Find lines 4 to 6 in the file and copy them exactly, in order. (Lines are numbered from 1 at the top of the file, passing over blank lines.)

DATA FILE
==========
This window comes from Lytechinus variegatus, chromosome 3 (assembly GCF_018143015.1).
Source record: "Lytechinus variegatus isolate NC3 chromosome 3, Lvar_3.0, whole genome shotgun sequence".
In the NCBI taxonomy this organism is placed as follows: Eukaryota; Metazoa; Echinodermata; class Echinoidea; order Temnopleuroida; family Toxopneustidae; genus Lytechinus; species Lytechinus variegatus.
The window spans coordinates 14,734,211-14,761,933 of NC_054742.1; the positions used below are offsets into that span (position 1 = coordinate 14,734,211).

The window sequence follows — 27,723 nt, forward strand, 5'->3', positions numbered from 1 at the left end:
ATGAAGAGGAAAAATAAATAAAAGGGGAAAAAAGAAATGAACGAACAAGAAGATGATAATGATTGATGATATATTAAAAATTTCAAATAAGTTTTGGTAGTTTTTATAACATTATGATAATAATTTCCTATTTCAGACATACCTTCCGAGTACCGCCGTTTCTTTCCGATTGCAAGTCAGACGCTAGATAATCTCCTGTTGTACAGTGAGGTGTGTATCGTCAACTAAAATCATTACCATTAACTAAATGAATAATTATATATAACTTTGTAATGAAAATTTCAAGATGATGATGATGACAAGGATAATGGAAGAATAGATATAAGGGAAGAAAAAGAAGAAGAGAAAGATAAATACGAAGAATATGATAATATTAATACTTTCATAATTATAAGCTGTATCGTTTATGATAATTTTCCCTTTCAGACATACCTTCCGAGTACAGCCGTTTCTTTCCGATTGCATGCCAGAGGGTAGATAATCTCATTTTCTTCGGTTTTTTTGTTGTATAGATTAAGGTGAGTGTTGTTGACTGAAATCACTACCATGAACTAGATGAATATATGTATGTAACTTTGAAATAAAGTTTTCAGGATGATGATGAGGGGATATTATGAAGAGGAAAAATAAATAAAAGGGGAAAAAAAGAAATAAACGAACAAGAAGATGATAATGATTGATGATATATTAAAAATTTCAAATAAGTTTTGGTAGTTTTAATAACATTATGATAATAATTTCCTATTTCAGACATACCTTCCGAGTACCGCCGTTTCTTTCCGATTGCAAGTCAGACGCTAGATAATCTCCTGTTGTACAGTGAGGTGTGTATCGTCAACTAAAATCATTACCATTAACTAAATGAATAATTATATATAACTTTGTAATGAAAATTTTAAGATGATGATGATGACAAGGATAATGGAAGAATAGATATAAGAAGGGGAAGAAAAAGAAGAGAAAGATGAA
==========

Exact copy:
The window spans coordinates 14,734,211-14,761,933 of NC_054742.1; the positions used below are offsets into that span (position 1 = coordinate 14,734,211).

The window sequence follows — 27,723 nt, forward strand, 5'->3', positions numbered from 1 at the left end:
ATGAAGAGGAAAAATAAATAAAAGGGGAAAAAAGAAATGAACGAACAAGAAGATGATAATGATTGATGATATATTAAAAATTTCAAATAAGTTTTGGTAGTTTTTATAACATTATGATAATAATTTCCTATTTCAGACATACCTTCCGAGTACCGCCGTTTCTTTCCGATTGCAAGTCAGACGCTAGATAATCTCCTGTTGTACAGTGAGGTGTGTATCGTCAACTAAAATCATTACCATTAACTAAATGAATAATTATATATAACTTTGTAATGAAAATTTCAAGATGATGATGATGACAAGGATAATGGAAGAATAGATATAAGGGAAGAAAAAGAAGAAGAGAAAGATAAATACGAAGAATATGATAATATTAATACTTTCATAATTATAAGCTGTATCGTTTATGATAATTTTCCCTTTCAGACATACCTTCCGAGTACAGCCGTTTCTTTCCGATTGCATGCCAGAGGGTAGATAATCTCATTTTCTTCGGTTTTTTTGTTGTATAGATTAAGGTGAGTGTTGTTGACTGAAATCACTACCATGAACTAGATGAATATATGTATGTAACTTTGAAATAAAGTTTTCAGGATGATGATGAGGGGATATTATGAAGAGGAAAAATAAATAAAAGGGGAAAAAAAGAAATAAACGAACAAGAAGATGATAATGATTGATGATATATTAAAAATTTCAAATAAGTTTTGGTAGTTTTAATAACATTATGATAATAATTTCCTATTTCAGACATACCTTCCGAGTACCGCCGTTTCTTTCCGATTGCAAGTCAGACGCTAGATAATCTCCTGTTGTACAGTGAGGTGTGTATCGTCAACTAAAATCATTACCATTAACTAAATGAATAATTATATATAACTTTGTAATGAAAATTTTAAGATGATGATGATGACAAGGATAATGGAAGAATAGATATAAGAAGGGGAAGAAAAAGAAGAGAAAGATGAA